Mormon prophetic tradition includes the idea that humans (and perhaps other animals) will no longer eat other animals when the Earth attains its millennial or terrestrial glory. For example, see this recent post at the Mormon blog, Times and Seasons. Although some have interpreted these prophecies to support vegetarianism, others may be happy to learn that the techology to produce meat that has never been part of a sentient animal is already available. Would widespread use of such technology satisfy the prophecy?
I recently came across a document by Margaret A Somerville, which presents "The Case Against 'Same-Sex Marriage'". This is, to date, the best argument I've read from opponents of gay marriage. It accounts for the importance of religious perspectives, but does not argue from them, and instead appeals to secular ethics. Somerville's summary of her argument follows:
Like yesterday afternoon, I participated in unconference sessions this afternoon. First, I attended a session with PJ Manney on empathy and technology. The session began by focusing primarily on how to promote empathy through video games, by encouraging persons to take on roles that require action other than violence. Then we discussed differences between how film and books promote empathy; the lack of differing details (internal dialog for film or visual stimuli for film) results in differing pathways to empathy. Unfortunately, I wasn't able to make any comments, but had hoped to discuss the importance of creating pathways for empathy. Many of us find it easy to have empathy for experiences that can be viewed, but find ideological empathy much more difficult. Because of that, it is important that those of us who understand competing ideologies work to formulate syncretizations which enable persons of the two sides to empathize with each other.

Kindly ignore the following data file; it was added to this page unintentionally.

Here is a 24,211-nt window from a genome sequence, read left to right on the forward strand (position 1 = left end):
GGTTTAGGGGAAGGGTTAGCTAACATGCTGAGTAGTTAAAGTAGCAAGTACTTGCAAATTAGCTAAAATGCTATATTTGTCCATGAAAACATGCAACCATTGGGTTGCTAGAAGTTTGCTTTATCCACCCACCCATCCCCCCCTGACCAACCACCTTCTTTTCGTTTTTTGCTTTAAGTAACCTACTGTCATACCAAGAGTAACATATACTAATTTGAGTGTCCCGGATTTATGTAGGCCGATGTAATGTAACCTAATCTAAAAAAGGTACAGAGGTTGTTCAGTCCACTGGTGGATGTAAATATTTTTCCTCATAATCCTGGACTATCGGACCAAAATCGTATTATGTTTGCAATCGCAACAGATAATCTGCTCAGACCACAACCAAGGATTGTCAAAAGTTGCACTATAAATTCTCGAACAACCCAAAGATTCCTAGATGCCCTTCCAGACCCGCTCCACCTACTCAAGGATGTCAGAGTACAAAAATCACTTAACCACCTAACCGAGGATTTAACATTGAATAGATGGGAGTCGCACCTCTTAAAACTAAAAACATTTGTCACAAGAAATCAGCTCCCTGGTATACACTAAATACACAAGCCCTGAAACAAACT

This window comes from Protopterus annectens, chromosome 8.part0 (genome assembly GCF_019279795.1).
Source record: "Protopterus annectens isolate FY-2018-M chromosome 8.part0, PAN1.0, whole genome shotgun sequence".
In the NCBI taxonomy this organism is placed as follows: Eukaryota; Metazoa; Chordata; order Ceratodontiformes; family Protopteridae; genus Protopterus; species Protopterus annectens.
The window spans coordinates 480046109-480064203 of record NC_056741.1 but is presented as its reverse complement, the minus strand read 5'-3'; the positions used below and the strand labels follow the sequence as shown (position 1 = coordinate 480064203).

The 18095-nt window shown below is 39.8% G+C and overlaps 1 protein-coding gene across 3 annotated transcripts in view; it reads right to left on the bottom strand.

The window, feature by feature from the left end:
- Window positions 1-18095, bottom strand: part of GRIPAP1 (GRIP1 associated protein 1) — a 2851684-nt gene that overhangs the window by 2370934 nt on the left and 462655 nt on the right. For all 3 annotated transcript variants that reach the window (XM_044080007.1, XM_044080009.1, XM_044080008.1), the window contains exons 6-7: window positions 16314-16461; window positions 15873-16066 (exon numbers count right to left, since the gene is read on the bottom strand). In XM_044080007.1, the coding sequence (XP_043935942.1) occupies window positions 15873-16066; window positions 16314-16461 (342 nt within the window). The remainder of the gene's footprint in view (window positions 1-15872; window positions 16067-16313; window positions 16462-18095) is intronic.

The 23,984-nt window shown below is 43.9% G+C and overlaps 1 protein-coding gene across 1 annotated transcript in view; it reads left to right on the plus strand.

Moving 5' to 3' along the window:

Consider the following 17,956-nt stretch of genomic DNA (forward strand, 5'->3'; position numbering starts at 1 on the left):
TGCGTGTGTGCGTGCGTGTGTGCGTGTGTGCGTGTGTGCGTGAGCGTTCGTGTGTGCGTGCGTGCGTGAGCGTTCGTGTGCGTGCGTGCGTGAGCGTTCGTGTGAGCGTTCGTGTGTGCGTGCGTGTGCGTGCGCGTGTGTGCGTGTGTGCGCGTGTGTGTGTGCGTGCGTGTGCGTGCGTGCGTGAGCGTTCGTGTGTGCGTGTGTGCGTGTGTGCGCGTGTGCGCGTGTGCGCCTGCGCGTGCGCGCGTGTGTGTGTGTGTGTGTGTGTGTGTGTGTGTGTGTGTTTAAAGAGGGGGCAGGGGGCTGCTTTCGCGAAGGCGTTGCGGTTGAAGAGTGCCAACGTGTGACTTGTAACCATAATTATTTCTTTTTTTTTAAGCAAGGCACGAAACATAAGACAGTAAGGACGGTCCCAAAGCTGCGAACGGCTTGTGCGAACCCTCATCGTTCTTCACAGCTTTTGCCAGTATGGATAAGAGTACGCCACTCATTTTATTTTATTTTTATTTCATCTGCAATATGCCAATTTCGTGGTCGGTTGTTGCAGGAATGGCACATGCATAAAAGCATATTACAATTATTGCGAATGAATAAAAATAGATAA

This morning, the Convergence 08 conference continued with a panel of experts on synthetic life. One of the panel members observed that genetic engineering is almost as accessible as computer programming in the early 80s, when teenagers were able to become involved inexpensively. Another panel member responded skeptically that there are serious risks associated with synthetic life, particularly when introduced to natural environments, and more evidence should be gathered in favor of benefits before proceeding further. On the subject of benefits, other panelists agreed there are risks, but that risk management techniques will come with time. The most immediate benefit of synthetic life will probably be biofuels. Benefits for cardiovascular health, alzheimers and diabetes may arise from products entering human trials soon. The panelists debated the degree of risk associated with use of artificially selected insects, and emphasized the importance of rigorous research and precaution.